07 Dec The Better Business Bureau’s 10 steps to avoid scams at Christmas
BBB has released its 10 steps to avoid scams this Christmas.
The Better Business Bureau has developed steps you can take to avoid being scammed this Christmas, or anytime.
“If you can just remember these 10 things, you can avoid most scams and help protect yourself and your family,” the BBB says.
1: Never send money to someone you have never met face-to-face.
“Seriously, just don’t ever do it,” the BBB says. “And really, really don’t do it if they ask you to use wire transfer, a prepaid debit card, or a gift card (those cannot be traced and are as good as cash).”
2: Don’t click on links or open attachments in unsolicited email.
Even by doing nothing more than clicking on a link, you can inadvertently trigger malware to be downloaded on your computer. Malware is software that can do a number of things such as damage your computer and/or take personal information such as passwords without your consent.
“Be cautious even with email that looks familiar,” the BBB says. “It could be fake.”
3: Don’t believe everything you see.
This applies all the time, whether it’s online, through the mail, or in person when someone knocks at your door.
“Scammers are great at mimicking official seals, fonts, and other details,” the BBB says. “Just because a website or email looks official does not mean that it is. Even Caller ID can be faked.”
4: Don’t buy online unless the transaction is secure.
First of all, make sure the website has “https” in the website address. The extra“s” is there for a reason. HTTPS means Hyper Text Transfer Protocol Secure and guarantees the website has a certain level of security. You can tell whether the “secure” protocol is in effect by a small lock icon at the beginning of the address bar on the left.
But even that doesn’t mean the site is 100-per-cent secure. The site could still be shady.
The next step, the BBB recommends, is to check out the company at bbb.org.
“Read reviews about the quality of the merchandise, and make sure you are not buying cheap and/or counterfeit goods,” the BBB says.
5: Be extremely cautious when dealing with anyone you’ve met online.
“Scammers use dating websites, Craigslist, social media, and many other sites to reach potential targets,” the BBB says. “They can quickly feel like a friend or even a romantic partner, but that is part of the con to get you to trust them.”
6: Never share personally identifiable information.
The BBS recommends to never share personal data with someone who has contacted you unsolicited, whether it’s over the phone, by email, on social media, or in person at your front door.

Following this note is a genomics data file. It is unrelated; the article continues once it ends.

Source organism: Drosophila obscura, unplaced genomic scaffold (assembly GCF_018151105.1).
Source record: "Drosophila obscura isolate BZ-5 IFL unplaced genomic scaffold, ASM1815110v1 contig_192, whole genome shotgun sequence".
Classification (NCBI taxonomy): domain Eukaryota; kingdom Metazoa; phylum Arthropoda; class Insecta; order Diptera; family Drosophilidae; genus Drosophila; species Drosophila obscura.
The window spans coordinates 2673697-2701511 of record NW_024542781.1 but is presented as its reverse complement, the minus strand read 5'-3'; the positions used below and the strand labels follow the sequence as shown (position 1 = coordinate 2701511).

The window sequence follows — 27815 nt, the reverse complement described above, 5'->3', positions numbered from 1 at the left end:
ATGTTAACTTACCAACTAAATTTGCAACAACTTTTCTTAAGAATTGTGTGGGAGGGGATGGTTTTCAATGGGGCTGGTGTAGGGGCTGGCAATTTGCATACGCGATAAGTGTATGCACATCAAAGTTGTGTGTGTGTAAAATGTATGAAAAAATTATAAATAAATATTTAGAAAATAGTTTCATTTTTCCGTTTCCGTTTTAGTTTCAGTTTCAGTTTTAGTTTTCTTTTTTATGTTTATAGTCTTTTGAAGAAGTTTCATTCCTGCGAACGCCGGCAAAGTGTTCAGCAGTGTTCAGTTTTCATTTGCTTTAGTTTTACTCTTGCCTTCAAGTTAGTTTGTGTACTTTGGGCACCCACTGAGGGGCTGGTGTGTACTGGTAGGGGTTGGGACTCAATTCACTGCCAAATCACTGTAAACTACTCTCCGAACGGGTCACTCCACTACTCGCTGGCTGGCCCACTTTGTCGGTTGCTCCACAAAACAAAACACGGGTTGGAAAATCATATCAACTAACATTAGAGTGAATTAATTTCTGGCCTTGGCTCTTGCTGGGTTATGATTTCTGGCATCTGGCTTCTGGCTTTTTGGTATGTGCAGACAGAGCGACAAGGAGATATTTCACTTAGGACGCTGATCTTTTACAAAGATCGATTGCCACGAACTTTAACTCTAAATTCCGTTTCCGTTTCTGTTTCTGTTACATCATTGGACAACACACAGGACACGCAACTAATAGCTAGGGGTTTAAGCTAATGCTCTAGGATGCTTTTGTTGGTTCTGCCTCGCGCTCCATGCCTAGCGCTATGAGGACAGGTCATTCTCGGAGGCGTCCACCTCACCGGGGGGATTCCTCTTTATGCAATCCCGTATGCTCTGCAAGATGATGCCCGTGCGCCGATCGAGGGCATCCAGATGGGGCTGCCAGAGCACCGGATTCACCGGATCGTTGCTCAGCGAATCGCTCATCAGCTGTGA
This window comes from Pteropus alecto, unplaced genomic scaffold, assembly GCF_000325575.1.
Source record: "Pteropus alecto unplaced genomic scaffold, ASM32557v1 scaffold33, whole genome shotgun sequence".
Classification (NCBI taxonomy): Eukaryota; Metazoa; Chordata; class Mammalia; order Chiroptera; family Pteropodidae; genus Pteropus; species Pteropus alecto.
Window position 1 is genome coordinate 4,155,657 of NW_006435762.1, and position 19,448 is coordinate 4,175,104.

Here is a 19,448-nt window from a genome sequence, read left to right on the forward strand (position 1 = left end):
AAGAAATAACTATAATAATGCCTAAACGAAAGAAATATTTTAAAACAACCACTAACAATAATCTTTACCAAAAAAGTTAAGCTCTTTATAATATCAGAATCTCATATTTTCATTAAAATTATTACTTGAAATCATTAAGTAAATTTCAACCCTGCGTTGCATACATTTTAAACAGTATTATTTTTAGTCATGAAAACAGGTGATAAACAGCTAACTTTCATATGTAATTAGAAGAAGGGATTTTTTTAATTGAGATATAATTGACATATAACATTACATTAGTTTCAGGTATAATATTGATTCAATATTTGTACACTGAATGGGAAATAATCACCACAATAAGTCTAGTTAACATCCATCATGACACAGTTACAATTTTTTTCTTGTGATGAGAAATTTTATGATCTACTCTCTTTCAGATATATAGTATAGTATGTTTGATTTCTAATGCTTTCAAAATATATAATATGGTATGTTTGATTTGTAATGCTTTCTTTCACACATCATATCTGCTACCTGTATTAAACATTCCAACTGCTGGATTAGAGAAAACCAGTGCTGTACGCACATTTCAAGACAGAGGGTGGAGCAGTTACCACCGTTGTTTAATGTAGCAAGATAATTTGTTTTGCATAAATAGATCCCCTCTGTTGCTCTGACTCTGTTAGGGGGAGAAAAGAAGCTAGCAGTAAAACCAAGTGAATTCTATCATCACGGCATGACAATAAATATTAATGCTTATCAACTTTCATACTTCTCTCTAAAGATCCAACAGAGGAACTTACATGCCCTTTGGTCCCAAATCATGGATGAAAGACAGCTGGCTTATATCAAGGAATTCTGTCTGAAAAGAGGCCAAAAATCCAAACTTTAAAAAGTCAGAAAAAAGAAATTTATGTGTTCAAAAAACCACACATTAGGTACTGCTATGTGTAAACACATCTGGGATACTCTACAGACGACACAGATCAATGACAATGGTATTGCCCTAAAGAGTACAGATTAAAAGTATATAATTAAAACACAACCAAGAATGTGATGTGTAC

“This includes banking and credit card information, your birthdate, and Social Security/Social Insurance numbers.”
7: Don’t be pressured to act immediately.
The BBB points out that scammers typically try to make you think something is scarce or that there is a limited-time offer.
That’s baloney. It’s just a pressure tactic to get you to act before you have time to think or discuss it with a family member, friend, or financial advisor.
“It’s never a good idea to make an important decision quickly,” the BBB says.
8: Use secure, traceable transactions.
When making payments for goods, services, taxes, and debts, use secure traceable transactions.
“Do not pay by wire transfer, prepaid money card, gift card, or other non-traditional payment method,” the BBB says. “Say no to cash-only deals, high-pressure sales tactics, high upfront payments, overpayments, and handshake deals without a contract.”
9: Whenever possible, work with local businesses.
The BBB recommends working with local businesses that have proper identification, licensing, and insurance. Make sure that is the case with contractors who will be coming into your home or anyone dealing with your money or sensitive information.
“Check them out at bbb.org to see what other consumers have experienced.”
10: Be cautious about what you share on social media.
One way to protect yourself on social media is to consider only connecting with people you already know.
“Be sure to use privacy settings on all social media and online accounts,” the Bureau says. “Impostors often get information about their targets from their online interactions, and can make themselves sound like a friend or family member because they know so much about you.”
Post Source: Vancouver Sun